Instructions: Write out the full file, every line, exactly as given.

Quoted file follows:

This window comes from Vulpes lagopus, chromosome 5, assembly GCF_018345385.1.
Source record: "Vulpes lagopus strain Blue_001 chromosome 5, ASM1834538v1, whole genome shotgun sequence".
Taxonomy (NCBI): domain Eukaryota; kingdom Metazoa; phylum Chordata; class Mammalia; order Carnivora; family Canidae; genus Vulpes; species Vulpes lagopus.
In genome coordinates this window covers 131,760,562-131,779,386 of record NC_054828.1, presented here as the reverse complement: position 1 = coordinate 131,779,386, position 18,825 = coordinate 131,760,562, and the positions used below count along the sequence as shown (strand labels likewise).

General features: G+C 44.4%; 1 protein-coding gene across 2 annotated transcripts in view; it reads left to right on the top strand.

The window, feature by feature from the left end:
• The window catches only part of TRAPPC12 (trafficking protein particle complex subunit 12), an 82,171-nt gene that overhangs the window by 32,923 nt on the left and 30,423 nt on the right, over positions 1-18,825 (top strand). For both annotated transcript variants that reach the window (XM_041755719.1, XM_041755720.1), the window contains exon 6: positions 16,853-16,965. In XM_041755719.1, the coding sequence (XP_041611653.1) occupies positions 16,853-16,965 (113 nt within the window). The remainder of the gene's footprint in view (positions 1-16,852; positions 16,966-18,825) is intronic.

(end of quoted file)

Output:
This window comes from Vulpes lagopus, chromosome 5, assembly GCF_018345385.1.
Source record: "Vulpes lagopus strain Blue_001 chromosome 5, ASM1834538v1, whole genome shotgun sequence".
Taxonomy (NCBI): domain Eukaryota; kingdom Metazoa; phylum Chordata; class Mammalia; order Carnivora; family Canidae; genus Vulpes; species Vulpes lagopus.
In genome coordinates this window covers 131,760,562-131,779,386 of record NC_054828.1, presented here as the reverse complement: position 1 = coordinate 131,779,386, position 18,825 = coordinate 131,760,562, and the positions used below count along the sequence as shown (strand labels likewise).

General features: G+C 44.4%; 1 protein-coding gene across 2 annotated transcripts in view; it reads left to right on the top strand.

The window, feature by feature from the left end:
• The window catches only part of TRAPPC12 (trafficking protein particle complex subunit 12), an 82,171-nt gene that overhangs the window by 32,923 nt on the left and 30,423 nt on the right, over positions 1-18,825 (top strand). For both annotated transcript variants that reach the window (XM_041755719.1, XM_041755720.1), the window contains exon 6: positions 16,853-16,965. In XM_041755719.1, the coding sequence (XP_041611653.1) occupies positions 16,853-16,965 (113 nt within the window). The remainder of the gene's footprint in view (positions 1-16,852; positions 16,966-18,825) is intronic.